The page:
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--> Second, it is important to think about the sampling frame for studies of immigrants. Immigration and Naturalization Service administrative records might provide a sampling frame, but there are problems (such as the exclusion of illegal immigrants), and a comparison group would still be needed. Linking Immigration and Naturalization Service data is a possibility, but it might be legally troublesome. And, of course, the foreign-born population stock differs appreciably from recent flows; immigration flows shift year by year. Although recent flows have been predominantly from Latin America and Asia, such countries as Germany and Canada would offer useful comparisons for a survey of the foreign-born population. Third, the social and economic status of immigrations is important and, in order to understand it, it may be necessary to oversample some groups in an immigrant survey. Some groups enter in relatively small numbers and may warrant oversampling in order to ensure sufficient sample size for analysis. For example, a survey may want to oversample entrepreneurial immigrants because they are few in number but enter under an important new visa category. Fourth, data collection by the Immigration and Naturalization Service involves some special issues. It would be difficult for the government to ask survey questions that might have legal repercussions. Also, subjective questions are easier to ask in surveys sponsored by universities or businesses, since they do not necessarily require government approval of the questionnaire design. Certain information is often not released in government data in order to fulfill confidentiality requirements—another special issue. Data on contextual variables in government surveys are usually absent or minimal. Fifth, data on duration of stay are important for some immigrant analyses. Surveys can obtain parallel lifelines (retrospective questions on migration history, fertility history, and so on). But it is a special challenge to understanding how to collect duration data on the migration process. Sixth, ethnographic data are important to consider.1 Studies using participant or direct observation can offer useful additional insights into immigrant adjustment. The major attraction of ethnographic field research is the comprehensiveness of the inquiry. By going directly to the social phenomenon under study and observing it as completely as possible, ethnographic observations can develop a fuller understanding of changes. This technique may be useful for topics that seem to defy quantification or in the use of self-reported survey questionnaires, for which nuances of attitude or behavior are critical and observation in the natural setting is paramount. Ethnographic studies may provide im- 1 Ethnographic data are collected by personal observation by the researcher or research staff of people and families. Ethnographic studies differ from the case studies discussed earlier, which are of a specific research site (such as a factory or city) but might use survey data collection techniques.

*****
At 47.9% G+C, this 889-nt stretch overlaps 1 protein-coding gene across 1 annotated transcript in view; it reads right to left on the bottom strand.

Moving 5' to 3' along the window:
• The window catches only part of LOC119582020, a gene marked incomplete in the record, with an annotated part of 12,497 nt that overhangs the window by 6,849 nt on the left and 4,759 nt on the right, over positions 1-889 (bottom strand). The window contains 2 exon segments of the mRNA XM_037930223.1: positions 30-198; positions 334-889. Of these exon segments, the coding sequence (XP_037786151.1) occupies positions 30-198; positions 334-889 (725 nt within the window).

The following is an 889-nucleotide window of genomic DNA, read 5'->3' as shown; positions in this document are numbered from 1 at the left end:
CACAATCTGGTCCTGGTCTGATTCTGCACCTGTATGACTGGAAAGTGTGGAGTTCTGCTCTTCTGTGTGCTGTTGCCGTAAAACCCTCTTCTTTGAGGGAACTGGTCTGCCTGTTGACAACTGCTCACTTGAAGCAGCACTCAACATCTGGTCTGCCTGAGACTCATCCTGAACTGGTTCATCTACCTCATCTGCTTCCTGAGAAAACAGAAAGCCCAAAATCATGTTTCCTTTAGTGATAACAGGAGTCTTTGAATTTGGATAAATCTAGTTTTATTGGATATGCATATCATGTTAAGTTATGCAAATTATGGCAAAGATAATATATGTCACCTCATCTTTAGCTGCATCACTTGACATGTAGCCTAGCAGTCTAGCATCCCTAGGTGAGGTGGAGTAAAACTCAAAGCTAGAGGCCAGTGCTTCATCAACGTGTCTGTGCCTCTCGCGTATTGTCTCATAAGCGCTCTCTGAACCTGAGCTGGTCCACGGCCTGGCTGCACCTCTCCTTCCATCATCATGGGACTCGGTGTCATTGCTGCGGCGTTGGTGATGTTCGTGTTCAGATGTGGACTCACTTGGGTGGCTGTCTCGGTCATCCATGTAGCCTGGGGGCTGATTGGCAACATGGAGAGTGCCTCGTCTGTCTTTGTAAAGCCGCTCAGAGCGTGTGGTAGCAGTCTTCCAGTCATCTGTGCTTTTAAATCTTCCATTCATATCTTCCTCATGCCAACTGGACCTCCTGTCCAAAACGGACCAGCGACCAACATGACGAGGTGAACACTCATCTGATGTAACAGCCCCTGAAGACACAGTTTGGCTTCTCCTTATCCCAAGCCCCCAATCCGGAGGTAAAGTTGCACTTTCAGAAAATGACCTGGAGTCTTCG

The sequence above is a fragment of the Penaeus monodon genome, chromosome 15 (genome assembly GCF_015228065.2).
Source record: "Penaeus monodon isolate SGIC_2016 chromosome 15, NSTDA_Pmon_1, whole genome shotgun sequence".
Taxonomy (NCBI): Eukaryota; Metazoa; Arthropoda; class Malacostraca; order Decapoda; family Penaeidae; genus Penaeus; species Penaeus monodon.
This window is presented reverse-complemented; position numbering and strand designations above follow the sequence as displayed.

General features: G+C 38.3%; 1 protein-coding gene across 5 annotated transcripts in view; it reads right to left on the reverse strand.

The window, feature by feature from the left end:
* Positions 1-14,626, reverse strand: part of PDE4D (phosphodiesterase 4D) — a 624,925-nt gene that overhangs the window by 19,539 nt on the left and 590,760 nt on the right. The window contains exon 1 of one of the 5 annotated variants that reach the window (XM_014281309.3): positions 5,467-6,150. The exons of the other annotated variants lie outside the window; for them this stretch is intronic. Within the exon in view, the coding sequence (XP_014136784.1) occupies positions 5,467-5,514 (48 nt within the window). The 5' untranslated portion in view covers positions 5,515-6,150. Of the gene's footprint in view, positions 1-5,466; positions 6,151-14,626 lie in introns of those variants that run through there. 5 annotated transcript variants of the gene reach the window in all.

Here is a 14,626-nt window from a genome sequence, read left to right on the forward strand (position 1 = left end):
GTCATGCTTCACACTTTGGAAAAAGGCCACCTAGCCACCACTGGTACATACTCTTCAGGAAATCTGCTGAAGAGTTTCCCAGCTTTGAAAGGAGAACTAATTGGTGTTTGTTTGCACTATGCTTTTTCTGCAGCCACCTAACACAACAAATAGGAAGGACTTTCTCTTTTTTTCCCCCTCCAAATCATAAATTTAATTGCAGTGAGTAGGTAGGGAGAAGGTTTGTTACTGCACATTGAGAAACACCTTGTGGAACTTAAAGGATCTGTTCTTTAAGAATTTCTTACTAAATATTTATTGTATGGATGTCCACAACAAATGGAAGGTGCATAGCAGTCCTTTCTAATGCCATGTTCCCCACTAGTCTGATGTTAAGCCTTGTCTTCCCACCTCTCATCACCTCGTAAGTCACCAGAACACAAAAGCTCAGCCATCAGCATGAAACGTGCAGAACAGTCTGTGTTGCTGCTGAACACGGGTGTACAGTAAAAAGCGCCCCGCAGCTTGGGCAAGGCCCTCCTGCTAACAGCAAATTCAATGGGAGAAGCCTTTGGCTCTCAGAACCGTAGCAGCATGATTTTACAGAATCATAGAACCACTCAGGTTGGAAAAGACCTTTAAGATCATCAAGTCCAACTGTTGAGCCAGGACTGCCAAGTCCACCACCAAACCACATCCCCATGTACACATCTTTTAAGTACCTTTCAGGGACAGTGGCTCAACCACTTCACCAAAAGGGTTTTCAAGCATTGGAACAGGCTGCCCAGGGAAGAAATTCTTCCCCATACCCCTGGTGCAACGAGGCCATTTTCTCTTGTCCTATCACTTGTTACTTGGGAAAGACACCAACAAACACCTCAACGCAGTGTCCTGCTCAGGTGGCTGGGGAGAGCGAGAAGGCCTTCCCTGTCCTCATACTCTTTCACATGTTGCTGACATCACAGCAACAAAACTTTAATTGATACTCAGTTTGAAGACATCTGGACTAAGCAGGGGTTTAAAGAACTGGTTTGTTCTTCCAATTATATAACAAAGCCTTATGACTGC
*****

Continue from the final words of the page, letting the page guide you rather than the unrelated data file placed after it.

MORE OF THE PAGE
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--> portant insights, suggestive rather than definitive, although they do suffer from problems of validation, reliability, and generalizability. Workshop participants suggested augmenting a large, ongoing longitudinal survey—the Panel Study on Income Dynamics—with a sample of the foreign-born population. A topical module could also be added to the first wave in order to collect pertinent retrospective information. This would enhance a current survey, albeit at moderate cost, and would initiate a longitudinal follow-up of immigrants with baseline data on such topics as past immigration, labor force, and family experience. Other participants expressed reservations about adding immigrant subsamples to currently ongoing longitudinal surveys. The problem, they noted, is that existing longitudinal surveys generally have not supplemented their samples with recent immigrants. Therefore, as time goes by, they remain representative of the population resident at the time the survey began. Depending on the level of immigration, they become less and less representative of the current population. For example, although the Panel Survey of Income Dynamics is useful for analyzing black-white differences in income dynamics, its sample excludes immigrants since 1968. Adding a sample of current immigrants would not compensate for the exclusion of immigrants in prior years and would therefore permit comparisons only of current immigrants with those who arrived prior to 1968. A supplemental strategy would need to add immigrants since 1968 and replenish with new immigrants on a regular basis. Similar arguments apply to the National Longitudinal Survey of Youth, which does not include Asians. Any new survey initiative should adequately represent the racial and ethnic diversity of the U.S. population. A key point of contention is whether existing longitudinal surveys, with potential cost savings derived from building on an existing survey, could be redesigned to offer an adequate comparison population for an immigrant subsample, or whether it would be more cost effective to begin an entirely new longitudinal survey. Longitudinal data takes considerable time to accumulate for questions involving years of data. Another suggestion by workshop participants was to take a sample from records of earlier admitted permanent residents (INS or other administrative records might be used, or an earlier survey might provide a baseline data set) and interview the respondents in the present. This approach would miss undocumented immigrants, but it may be a second-best, less expensive approach that would provide useful information as soon as the data are collected and analyzed. It might also provide valuable information on groups of legal immigrants, for which there are important questions about adjustment in economic status, education, and social change. Assuming for the moment the desirability of a longitudinal survey of immigrants, workshop participants discussed some important technical issues that need attention: